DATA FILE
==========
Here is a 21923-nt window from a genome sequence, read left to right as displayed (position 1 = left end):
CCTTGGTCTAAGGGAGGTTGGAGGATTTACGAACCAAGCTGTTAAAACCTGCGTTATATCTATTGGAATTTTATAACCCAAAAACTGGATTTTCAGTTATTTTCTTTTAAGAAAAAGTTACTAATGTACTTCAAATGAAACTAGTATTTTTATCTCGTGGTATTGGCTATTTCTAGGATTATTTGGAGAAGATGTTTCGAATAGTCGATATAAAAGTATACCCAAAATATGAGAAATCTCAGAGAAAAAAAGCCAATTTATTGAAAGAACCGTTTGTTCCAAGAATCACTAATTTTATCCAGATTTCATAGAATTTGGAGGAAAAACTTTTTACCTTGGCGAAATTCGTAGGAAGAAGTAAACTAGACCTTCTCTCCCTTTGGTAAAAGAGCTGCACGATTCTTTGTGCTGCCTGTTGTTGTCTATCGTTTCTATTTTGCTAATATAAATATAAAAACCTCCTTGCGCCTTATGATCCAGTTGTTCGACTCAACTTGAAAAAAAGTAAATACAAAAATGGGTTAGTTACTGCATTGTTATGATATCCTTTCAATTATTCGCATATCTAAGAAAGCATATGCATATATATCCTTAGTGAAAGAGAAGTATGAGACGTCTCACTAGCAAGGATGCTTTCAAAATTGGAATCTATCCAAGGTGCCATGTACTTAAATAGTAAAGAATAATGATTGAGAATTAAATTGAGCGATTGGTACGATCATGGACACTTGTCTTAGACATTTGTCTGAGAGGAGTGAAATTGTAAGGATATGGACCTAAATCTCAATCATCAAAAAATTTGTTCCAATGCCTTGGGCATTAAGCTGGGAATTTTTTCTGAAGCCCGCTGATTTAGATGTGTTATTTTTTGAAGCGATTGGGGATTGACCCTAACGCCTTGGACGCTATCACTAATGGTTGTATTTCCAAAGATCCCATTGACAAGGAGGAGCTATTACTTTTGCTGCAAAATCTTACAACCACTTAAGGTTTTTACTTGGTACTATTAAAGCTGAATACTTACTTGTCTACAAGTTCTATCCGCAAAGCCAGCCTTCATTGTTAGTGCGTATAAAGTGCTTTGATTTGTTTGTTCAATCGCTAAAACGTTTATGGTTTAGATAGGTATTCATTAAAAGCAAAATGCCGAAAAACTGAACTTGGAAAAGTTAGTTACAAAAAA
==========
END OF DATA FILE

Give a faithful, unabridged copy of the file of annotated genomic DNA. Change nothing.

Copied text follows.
Here is a 21923-nt window from a genome sequence, read left to right as displayed (position 1 = left end):
CCTTGGTCTAAGGGAGGTTGGAGGATTTACGAACCAAGCTGTTAAAACCTGCGTTATATCTATTGGAATTTTATAACCCAAAAACTGGATTTTCAGTTATTTTCTTTTAAGAAAAAGTTACTAATGTACTTCAAATGAAACTAGTATTTTTATCTCGTGGTATTGGCTATTTCTAGGATTATTTGGAGAAGATGTTTCGAATAGTCGATATAAAAGTATACCCAAAATATGAGAAATCTCAGAGAAAAAAAGCCAATTTATTGAAAGAACCGTTTGTTCCAAGAATCACTAATTTTATCCAGATTTCATAGAATTTGGAGGAAAAACTTTTTACCTTGGCGAAATTCGTAGGAAGAAGTAAACTAGACCTTCTCTCCCTTTGGTAAAAGAGCTGCACGATTCTTTGTGCTGCCTGTTGTTGTCTATCGTTTCTATTTTGCTAATATAAATATAAAAACCTCCTTGCGCCTTATGATCCAGTTGTTCGACTCAACTTGAAAAAAAGTAAATACAAAAATGGGTTAGTTACTGCATTGTTATGATATCCTTTCAATTATTCGCATATCTAAGAAAGCATATGCATATATATCCTTAGTGAAAGAGAAGTATGAGACGTCTCACTAGCAAGGATGCTTTCAAAATTGGAATCTATCCAAGGTGCCATGTACTTAAATAGTAAAGAATAATGATTGAGAATTAAATTGAGCGATTGGTACGATCATGGACACTTGTCTTAGACATTTGTCTGAGAGGAGTGAAATTGTAAGGATATGGACCTAAATCTCAATCATCAAAAAATTTGTTCCAATGCCTTGGGCATTAAGCTGGGAATTTTTTCTGAAGCCCGCTGATTTAGATGTGTTATTTTTTGAAGCGATTGGGGATTGACCCTAACGCCTTGGACGCTATCACTAATGGTTGTATTTCCAAAGATCCCATTGACAAGGAGGAGCTATTACTTTTGCTGCAAAATCTTACAACCACTTAAGGTTTTTACTTGGTACTATTAAAGCTGAATACTTACTTGTCTACAAGTTCTATCCGCAAAGCCAGCCTTCATTGTTAGTGCGTATAAAGTGCTTTGATTTGTTTGTTCAATCGCTAAAACGTTTATGGTTTAGATAGGTATTCATTAAAAGCAAAATGCCGAAAAACTGAACTTGGAAAAGTTAGTTACAAAAAA